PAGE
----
One last thing, be aware that if you bring certain items like salt or pepper (that can resemble explosives), it could cause you to get additional screening and slow you down a little bit.
Bringing food and liquids purchased post-security
We’ve all been there. Strolling through the airport, stopping to pick up a sandwich, when all of a sudden you hear your plane is boarding…. Your immediate reaction might be to panic and start stuffing your pie hole — but you don’t have to!
That’s because you can bring food and drinks onto the plane that you purchased after going through airport security so long as there is room for you to store them.
I always try to make sure that I have room inside my carry on bag for the food I am bringing on a plane just in case they consider it as an additional carry-on item/personal item.
Many airlines won’t consider a small amount or “reasonable amount” of food to be a carry on.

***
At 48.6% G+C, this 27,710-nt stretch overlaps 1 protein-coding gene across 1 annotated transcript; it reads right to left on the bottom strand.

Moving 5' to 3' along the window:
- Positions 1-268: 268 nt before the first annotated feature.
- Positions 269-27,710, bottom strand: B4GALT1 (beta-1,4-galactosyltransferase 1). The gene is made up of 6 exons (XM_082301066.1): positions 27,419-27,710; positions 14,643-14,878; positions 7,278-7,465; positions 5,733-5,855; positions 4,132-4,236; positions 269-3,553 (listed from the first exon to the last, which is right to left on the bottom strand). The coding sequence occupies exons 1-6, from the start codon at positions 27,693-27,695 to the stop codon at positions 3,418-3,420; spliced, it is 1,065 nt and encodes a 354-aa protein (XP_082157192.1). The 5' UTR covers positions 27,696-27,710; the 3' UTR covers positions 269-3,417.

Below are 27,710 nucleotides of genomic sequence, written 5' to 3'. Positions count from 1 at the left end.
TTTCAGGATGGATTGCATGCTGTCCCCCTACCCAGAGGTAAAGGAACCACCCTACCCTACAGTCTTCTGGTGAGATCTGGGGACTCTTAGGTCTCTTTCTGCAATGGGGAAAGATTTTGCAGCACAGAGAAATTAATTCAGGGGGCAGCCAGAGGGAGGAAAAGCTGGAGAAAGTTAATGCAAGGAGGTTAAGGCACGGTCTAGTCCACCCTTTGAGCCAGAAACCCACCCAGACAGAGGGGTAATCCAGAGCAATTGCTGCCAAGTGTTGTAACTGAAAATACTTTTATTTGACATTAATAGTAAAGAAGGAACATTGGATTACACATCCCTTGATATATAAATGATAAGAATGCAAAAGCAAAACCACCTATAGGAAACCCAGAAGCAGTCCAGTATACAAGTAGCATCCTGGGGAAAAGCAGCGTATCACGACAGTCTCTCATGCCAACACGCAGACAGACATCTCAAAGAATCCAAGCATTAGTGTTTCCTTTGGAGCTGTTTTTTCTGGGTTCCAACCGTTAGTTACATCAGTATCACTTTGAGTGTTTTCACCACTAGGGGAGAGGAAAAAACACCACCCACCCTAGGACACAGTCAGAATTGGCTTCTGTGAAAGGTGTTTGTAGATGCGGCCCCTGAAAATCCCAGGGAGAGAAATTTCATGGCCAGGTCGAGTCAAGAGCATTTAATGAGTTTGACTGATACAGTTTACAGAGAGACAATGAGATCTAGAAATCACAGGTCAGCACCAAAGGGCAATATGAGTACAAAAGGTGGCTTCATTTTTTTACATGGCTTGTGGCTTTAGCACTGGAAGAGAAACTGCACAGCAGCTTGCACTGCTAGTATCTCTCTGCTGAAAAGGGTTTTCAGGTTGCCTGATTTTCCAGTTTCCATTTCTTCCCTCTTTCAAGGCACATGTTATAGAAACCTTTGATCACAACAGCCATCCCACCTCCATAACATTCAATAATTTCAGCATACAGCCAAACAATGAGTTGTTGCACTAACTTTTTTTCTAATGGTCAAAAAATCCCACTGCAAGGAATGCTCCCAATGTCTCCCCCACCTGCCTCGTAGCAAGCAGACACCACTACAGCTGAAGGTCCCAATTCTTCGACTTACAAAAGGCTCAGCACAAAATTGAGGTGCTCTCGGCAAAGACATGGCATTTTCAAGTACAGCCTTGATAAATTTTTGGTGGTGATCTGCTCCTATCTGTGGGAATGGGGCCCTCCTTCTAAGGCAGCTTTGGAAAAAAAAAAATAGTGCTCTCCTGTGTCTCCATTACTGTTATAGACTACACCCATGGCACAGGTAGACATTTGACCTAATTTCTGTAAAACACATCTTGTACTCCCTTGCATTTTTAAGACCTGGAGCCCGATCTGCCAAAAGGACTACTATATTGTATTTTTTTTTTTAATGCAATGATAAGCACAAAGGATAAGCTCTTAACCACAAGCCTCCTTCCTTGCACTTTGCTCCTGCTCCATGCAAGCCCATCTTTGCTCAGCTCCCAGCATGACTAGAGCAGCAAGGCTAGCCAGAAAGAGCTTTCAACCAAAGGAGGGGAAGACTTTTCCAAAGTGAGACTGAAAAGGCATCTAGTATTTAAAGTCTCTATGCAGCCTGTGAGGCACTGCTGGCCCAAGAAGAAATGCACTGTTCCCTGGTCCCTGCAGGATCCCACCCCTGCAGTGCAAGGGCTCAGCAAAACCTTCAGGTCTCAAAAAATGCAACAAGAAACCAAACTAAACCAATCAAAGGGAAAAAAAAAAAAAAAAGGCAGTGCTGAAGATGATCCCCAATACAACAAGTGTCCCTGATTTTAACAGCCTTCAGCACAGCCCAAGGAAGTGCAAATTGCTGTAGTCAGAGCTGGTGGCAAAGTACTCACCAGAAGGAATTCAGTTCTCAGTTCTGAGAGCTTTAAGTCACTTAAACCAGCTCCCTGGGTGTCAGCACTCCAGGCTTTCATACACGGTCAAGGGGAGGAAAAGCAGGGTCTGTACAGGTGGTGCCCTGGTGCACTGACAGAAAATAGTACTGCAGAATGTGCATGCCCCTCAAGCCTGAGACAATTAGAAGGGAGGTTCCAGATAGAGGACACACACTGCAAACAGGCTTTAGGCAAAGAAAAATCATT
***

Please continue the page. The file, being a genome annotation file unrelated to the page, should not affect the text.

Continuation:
In fact, here is what Delta states:
The following items do NOT count as personal items (they’re freebies):
- A jacket and/or umbrella
- Food or drink purchased after clearing the security checkpoint
- Duty-free merchandise
- Special items like strollers, child restraint seats or assistive devices such as wheelchairs or crutches
So as you can see, food and drink purchased in the airport after security is not considered a personal item (or carry-on).
This means that you could board a plane with a carry-on bag, a personal item like a backpack, and a bag of food from the airport food court.
But don’t push it because if you look like you’re personally catering the flight, airlines might find that to be “unreasonable.”
When flying, it’s best to hold your food in your lap or store it in your personal item or carry-on. Placing an item like a to go box on the floor (under thee seat in front) may not be the most sanitary option — plus your food could slide around.
Bringing your own food or already opened food
The same solid and liquid rules talked about above apply to food that you make on your own and bring from home.
So if you make yourself a grilled cheese sandwich at home and want to bring that on the plane with you then don’t let anybody stop you.
Also, it doesn’t matter if you have already opened up the packaging on your food before heading through security. You could stuff an already opened bag of chips, unwrapped protein bar, etc. in your carry-on and be fine.